With technology demonstration missions, NASA is getting ready for the next big step: a spacecraft designed to refuel satellites. NASA partnered with Northrop Grumman to provide technical assistance for its recently launched Mission Extension Vehicle, or MEV, to extend the life of an Intelsat communications satellite. The spacecraft, which launched in October 2019 and successfully rendezvoused with its client satellite just a few short months ago, acts as a jet pack or tow truck for the satellite. When docked to its client satellite, the fuel-carrying spacecraft provides attitude control to maintain orbital position and maneuvering. Unlike Hubble, which was designed to be serviced, Intelsat was, like the vast majority of other satellites, designed to live its life in space alone.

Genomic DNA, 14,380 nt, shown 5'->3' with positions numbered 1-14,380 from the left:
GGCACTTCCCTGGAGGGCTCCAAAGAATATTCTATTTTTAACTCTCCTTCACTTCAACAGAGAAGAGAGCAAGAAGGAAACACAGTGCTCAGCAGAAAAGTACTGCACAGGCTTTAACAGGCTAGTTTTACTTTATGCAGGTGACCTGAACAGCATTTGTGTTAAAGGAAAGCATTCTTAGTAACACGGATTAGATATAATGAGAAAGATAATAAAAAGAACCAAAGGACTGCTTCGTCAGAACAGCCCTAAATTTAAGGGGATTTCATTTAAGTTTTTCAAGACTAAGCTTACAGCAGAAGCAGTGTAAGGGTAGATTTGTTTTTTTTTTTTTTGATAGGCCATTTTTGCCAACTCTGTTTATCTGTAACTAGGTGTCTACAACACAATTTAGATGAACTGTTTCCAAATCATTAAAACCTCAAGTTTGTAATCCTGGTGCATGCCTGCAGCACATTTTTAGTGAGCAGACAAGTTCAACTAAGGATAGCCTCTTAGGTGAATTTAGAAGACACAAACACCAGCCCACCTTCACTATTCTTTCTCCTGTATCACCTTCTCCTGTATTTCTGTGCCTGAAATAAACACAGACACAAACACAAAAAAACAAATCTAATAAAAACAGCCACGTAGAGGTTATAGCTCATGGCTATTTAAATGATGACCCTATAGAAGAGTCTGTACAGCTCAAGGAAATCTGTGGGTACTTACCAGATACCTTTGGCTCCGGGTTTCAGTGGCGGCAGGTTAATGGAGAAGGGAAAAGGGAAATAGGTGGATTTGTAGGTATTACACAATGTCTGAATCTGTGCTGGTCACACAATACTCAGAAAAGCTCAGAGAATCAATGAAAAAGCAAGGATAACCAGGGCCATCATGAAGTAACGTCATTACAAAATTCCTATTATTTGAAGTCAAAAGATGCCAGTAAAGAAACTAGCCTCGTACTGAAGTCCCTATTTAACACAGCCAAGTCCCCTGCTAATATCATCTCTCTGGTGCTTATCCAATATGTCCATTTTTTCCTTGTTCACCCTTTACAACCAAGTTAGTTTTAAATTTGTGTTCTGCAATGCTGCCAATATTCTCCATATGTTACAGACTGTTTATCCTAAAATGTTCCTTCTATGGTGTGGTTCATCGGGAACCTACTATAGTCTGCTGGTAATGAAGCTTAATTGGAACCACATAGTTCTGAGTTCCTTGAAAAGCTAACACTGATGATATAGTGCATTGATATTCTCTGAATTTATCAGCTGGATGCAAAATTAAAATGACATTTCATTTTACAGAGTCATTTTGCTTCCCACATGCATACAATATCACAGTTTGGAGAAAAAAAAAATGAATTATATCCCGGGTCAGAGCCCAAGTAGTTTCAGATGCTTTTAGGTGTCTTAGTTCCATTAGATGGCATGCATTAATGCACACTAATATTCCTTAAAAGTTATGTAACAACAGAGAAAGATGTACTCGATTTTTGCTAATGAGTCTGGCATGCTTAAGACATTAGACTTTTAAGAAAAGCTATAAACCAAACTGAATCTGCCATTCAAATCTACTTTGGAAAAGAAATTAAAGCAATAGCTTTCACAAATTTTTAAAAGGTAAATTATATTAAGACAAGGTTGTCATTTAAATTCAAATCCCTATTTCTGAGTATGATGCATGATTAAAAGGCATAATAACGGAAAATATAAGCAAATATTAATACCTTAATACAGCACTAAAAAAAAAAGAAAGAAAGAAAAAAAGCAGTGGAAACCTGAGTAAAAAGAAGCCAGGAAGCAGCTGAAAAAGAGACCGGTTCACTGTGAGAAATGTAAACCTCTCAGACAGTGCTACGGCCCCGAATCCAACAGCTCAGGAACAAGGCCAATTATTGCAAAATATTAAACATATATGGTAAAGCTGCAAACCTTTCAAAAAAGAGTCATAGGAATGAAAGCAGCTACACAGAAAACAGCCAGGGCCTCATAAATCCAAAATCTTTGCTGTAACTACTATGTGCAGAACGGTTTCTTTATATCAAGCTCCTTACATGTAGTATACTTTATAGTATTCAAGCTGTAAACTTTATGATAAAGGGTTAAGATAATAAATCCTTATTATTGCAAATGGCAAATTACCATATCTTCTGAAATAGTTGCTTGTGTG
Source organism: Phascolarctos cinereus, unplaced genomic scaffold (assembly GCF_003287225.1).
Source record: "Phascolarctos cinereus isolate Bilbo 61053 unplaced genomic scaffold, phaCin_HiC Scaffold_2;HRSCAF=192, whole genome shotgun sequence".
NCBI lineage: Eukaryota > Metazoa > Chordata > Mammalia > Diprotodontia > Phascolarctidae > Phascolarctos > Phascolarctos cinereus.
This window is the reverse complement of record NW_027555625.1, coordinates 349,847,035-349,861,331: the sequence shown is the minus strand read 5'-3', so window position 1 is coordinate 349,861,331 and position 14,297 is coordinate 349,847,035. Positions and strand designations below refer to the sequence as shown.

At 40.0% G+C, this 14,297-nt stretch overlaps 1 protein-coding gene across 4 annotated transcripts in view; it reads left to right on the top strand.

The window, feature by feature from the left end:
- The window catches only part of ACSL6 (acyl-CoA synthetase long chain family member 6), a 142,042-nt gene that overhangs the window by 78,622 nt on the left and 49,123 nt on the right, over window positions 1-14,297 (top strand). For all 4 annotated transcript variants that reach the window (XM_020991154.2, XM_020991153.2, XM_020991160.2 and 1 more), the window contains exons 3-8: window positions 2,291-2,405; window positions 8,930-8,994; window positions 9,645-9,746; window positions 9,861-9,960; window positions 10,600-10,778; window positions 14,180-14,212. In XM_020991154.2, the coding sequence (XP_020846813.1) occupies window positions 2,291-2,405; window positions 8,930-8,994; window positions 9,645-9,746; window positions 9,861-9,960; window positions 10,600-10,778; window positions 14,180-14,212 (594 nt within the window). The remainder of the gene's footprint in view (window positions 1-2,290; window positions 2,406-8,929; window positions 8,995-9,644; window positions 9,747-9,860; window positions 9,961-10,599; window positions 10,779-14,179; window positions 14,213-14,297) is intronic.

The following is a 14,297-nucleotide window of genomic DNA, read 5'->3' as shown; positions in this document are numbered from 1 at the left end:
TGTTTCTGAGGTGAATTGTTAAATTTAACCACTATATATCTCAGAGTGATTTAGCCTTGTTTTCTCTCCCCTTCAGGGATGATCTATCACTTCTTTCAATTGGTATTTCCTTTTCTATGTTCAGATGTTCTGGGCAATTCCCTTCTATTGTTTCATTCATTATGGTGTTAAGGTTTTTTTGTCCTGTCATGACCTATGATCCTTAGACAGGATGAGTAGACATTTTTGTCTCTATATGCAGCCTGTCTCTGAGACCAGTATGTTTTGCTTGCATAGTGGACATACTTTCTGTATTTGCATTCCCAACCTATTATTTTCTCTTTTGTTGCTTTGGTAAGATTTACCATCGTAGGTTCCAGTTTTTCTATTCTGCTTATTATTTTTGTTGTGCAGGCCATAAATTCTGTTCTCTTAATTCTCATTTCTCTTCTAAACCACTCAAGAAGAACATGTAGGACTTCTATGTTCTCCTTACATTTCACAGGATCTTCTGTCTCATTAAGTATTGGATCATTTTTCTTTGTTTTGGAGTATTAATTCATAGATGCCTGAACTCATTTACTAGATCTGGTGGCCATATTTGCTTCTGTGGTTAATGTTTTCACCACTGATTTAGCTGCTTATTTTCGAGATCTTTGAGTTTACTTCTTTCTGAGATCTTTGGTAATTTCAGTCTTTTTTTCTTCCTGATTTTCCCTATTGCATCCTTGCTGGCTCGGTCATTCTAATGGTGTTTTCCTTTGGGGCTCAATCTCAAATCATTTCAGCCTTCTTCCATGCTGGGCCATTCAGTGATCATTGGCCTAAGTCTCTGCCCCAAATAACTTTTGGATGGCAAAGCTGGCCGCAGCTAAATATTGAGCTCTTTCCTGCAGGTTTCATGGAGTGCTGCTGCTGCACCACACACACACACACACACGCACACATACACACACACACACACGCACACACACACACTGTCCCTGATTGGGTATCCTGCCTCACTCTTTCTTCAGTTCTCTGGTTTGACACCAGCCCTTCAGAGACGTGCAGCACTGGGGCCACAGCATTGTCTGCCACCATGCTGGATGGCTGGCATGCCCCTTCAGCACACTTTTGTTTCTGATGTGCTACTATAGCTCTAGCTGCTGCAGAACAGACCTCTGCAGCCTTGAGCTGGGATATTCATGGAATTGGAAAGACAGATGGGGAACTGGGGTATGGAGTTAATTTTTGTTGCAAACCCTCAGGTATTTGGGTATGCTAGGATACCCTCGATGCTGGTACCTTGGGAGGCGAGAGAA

Where We’re Going

On-Orbit Servicing Assembly and Manufacturing (OSAM)

This video demonstrates the operation sequence for the refueling part of OSAM-1.
Credit: NASA

Attaching one spacecraft to another for thrust and maneuvering, acting like an external booster, is one way to extend a spacecraft’s lifetime. Another approach would be to directly refuel a spacecraft. NASA is advancing the technologies needed for a robotic mission that can do just that, as well as provide repairs and upgrades to allow for flexibility and cost-effective operations. OSAM-1 (formerly known as Restore-L) is developing a suite of technologies that could act as a full-service mechanic and mobile refueling station for satellites. OSAM-1 will blend various technologies practiced by previous missions, including dexterous robotic arms, specialized tools and more. The capabilities will establish the basis for in-space robotic repairs and upgrades, developing the ability to make a satellite better than it was before.